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 The Ahmaud Arbery shooting: Video should not be required for racial justice

In this image from video posted on Twitter

In this image from video posted on Twitter on May 5, 2020, Ahmaud Arbery, left, struggles with Travis McMichael over a shotgun on a street in a neighborhood outside Brunswick, Ga., on Feb. 23, 2020. McMichael's father, Gregory, who was also at the scene, said Arbery was shot as the two men fought over the gun, according to the police report. Credit: AP

In the case of Ahmaud Arbery, we once again see how nothing changes a crime narrative like a video.

Georgia authorities arrested and charged a white father and son Thursday with murder in the February shooting death of Arbery, a black man they had pursued in a truck after seeing him running through their neighborhood.

The charges of murder and aggravated assault against Gregory McMichael, 64, and his son Travis McMichael, 34, came more than two months after Arbery, 25, was killed on a residential street just outside the city of Brunswick, Ga.

Protests over what appeared to be a stalled investigation heated up after a copy of a cellphone video of the incident, which police possessed but had not revealed, was released to local media.

The video, which went viral, turned on its head the narrative spun by initial police reports. Gregory McMichael, a retired investigator for the Glynn County district attorney’s office, had claimed self-defense. According to the police report, he told police that he and his son had chased Arbery because they suspected him of being a burglar after they saw him "hauling ass" down the street.

But the video shows Arbery, a former high school football player whose parents later said regularly exercised by running through the residential neighborhood, casually jogging down the side of the road until he passes the parked pickup truck where two white men are waiting.

The younger McMichael appears to be riding in back in the truck bed. They apparently shout for him to stop but he keeps running.

A confrontation unfolds on screen and off. After a gunshot and apparent scuffling, the black man is seen grappling with a white man over what appears to be a rifle or shotgun.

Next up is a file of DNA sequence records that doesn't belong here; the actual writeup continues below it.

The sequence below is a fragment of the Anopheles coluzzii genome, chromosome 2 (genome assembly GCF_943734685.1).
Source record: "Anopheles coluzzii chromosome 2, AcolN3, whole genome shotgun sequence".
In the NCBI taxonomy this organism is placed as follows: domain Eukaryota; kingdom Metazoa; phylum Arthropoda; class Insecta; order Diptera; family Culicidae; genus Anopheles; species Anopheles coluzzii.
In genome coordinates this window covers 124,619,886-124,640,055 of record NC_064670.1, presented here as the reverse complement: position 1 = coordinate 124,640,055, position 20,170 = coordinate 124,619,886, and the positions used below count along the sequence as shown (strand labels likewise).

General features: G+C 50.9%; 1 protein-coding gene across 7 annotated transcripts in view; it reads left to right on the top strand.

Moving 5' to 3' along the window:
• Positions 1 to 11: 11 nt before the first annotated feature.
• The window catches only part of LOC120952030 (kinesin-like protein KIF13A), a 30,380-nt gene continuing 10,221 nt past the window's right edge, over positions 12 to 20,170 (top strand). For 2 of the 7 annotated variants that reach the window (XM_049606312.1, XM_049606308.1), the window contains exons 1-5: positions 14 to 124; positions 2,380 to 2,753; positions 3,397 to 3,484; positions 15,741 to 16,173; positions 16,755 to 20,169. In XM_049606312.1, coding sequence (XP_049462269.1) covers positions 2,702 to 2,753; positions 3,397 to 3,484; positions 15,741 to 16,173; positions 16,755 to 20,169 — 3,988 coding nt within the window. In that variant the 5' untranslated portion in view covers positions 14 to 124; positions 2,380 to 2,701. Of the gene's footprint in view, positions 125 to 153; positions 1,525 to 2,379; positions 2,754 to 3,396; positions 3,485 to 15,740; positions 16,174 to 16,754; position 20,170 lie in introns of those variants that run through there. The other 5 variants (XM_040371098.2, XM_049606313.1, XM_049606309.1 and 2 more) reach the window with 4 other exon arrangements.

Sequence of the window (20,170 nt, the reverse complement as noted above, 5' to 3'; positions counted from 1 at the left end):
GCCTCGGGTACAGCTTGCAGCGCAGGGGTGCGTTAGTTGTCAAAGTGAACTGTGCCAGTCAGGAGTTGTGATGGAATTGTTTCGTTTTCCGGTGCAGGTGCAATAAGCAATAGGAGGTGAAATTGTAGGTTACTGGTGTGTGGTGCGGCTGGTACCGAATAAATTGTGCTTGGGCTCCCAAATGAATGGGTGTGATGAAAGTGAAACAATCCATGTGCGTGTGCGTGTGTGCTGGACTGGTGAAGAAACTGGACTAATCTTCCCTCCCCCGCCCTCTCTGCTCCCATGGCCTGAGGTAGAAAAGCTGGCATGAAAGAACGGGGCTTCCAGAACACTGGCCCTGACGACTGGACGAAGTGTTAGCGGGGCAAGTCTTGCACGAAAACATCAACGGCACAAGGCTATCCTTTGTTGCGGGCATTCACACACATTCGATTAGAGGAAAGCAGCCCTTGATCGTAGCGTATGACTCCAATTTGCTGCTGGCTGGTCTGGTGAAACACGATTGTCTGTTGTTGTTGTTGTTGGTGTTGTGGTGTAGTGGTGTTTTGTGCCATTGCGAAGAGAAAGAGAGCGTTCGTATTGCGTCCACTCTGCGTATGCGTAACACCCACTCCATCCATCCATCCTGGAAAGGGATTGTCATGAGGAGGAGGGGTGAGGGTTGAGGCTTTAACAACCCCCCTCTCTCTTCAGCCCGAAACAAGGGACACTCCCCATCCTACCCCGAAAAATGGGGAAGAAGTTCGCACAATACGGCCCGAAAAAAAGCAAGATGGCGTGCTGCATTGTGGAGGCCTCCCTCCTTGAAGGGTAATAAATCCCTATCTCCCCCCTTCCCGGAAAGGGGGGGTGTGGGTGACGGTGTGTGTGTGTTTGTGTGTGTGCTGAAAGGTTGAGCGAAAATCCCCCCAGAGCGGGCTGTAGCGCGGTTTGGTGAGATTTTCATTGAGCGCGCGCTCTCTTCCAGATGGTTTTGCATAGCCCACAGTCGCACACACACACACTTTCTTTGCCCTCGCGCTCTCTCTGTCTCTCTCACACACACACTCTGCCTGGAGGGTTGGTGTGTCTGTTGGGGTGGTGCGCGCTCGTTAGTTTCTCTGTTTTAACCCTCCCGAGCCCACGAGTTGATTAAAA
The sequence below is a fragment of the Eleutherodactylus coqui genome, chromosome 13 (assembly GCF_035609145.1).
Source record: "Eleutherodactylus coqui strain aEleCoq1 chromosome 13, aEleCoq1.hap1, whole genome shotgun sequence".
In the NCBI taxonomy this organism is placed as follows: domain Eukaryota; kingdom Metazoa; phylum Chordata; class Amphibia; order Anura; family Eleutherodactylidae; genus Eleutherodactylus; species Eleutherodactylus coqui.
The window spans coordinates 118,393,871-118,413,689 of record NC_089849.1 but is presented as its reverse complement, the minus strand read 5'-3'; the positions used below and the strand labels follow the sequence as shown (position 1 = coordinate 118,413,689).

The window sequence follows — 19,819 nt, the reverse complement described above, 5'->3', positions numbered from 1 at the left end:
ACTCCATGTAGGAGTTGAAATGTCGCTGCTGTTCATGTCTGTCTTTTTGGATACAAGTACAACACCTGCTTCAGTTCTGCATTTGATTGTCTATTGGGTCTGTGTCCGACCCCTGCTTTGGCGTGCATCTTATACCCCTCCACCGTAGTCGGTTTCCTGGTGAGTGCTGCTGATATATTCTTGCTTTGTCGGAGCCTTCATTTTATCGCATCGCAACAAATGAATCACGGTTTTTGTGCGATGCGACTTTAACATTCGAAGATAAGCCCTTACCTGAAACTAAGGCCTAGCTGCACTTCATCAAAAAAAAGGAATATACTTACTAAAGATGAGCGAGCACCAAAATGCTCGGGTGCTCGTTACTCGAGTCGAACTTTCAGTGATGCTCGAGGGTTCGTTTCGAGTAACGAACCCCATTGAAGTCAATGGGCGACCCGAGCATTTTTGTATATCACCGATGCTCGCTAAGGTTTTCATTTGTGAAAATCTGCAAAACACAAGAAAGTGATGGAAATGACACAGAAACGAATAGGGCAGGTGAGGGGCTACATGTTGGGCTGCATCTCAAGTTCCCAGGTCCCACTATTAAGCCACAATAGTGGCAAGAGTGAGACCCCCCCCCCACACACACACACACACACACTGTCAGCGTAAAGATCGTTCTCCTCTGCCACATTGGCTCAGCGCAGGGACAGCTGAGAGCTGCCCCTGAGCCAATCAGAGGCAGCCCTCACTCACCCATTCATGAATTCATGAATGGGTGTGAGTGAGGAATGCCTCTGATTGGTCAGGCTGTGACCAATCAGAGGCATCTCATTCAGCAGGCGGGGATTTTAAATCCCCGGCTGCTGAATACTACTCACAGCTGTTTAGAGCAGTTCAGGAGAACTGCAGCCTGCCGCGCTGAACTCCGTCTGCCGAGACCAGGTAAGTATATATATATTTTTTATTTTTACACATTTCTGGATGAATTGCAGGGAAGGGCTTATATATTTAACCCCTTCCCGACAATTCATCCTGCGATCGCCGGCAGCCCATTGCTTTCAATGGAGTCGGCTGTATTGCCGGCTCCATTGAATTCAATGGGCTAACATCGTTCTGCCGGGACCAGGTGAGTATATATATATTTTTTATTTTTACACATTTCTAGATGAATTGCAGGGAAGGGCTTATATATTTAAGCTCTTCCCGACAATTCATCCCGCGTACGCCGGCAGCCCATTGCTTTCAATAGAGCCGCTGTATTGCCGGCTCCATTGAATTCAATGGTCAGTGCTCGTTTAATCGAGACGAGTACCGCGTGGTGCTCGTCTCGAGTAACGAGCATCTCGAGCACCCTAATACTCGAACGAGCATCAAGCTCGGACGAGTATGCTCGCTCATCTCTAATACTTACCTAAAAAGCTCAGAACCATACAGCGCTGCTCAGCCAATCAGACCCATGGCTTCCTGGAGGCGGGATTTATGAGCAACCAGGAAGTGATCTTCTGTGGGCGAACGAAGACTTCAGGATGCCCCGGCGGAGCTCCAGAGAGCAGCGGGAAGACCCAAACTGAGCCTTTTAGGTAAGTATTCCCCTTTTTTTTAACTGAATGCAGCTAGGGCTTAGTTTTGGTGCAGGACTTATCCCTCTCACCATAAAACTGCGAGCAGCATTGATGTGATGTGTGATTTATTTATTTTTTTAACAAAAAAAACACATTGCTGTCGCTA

After a scuffle and a second shot, the runner can be seen punching the man. After a third shot, the runner staggers a few feet and falls face down.

Suddenly the case that had seemed dormant came alive. The Georgia Bureau of Investigation made the arrests within 36 hours of beginning its investigation into the case. The GBI had been called in after one prosecutor recused himself and a second argued that arrests were not warranted because the father and son were acting within Georgia’s citizen arrest and self-defense statutes.
In a Friday news conference after the arrests, Georgia Bureau of Investigation Director Vic Reynolds wasn’t buying that. There was "more than sufficient probable cause," he said, to charge the McMichaels with felony murder in the case.

Where did the video come from? Alan Tucker, a local defense attorney, identified himself Thursday as the person who shared the video with the radio station. The arrests came hours later. In a statement, Tucker said he wasn’t representing anyone involved in the case, but he wouldn’t reveal how he got the tape.

He released it, he said, "because my community was being ripped apart by erroneous accusations and assumptions."
So was much of the nation. The case immediately drew comparisons to the death of Trayvon Martin, a black 17-year-old whose death stirred national fury after he was killed by 28-year-old mixed-race George Zimmerman in Florida. The neighborhood watch coordinator shot Martin in a scuffle after stopping him because, as Zimmerman said later, he suspected the youth was "up to no good."

Charged with murder, Zimmerman was acquitted. There was no video to back up the case against Zimmerman, just as there was no video of another police shooting victim, Michael Brown in Ferguson, Mo., which sparked days of protests in local streets.
But I think a closer comparison can be made to the shooting death of Walter Scott in 2015 in North Charleston, S.C. He was shot and killed by Michael Slager, a North Charleston police officer who had stopped the black man for a broken tail light. A nearby witness’s cellphone video showed the officer shooting Scott in the back, and the officer later was sentenced to 20 years in prison.
In racially charged cases like these, the sad question lingers: Why does it take video evidence before black victimization can be believed? It’s not that simple, of course. There are some cases in which the nonwhite suspect is guilty of a crime and using racism as an excuse — or, in some cases, even making up a hate crime that never actually occurred.

But those sins are not limited to any one race. Every time injustice is exposed through the fortunate presence of video, it should not bring us relief. It should make us ask, why aren’t we doing better?

Clarence Page is a member of the Chicago Tribune Editorial Board.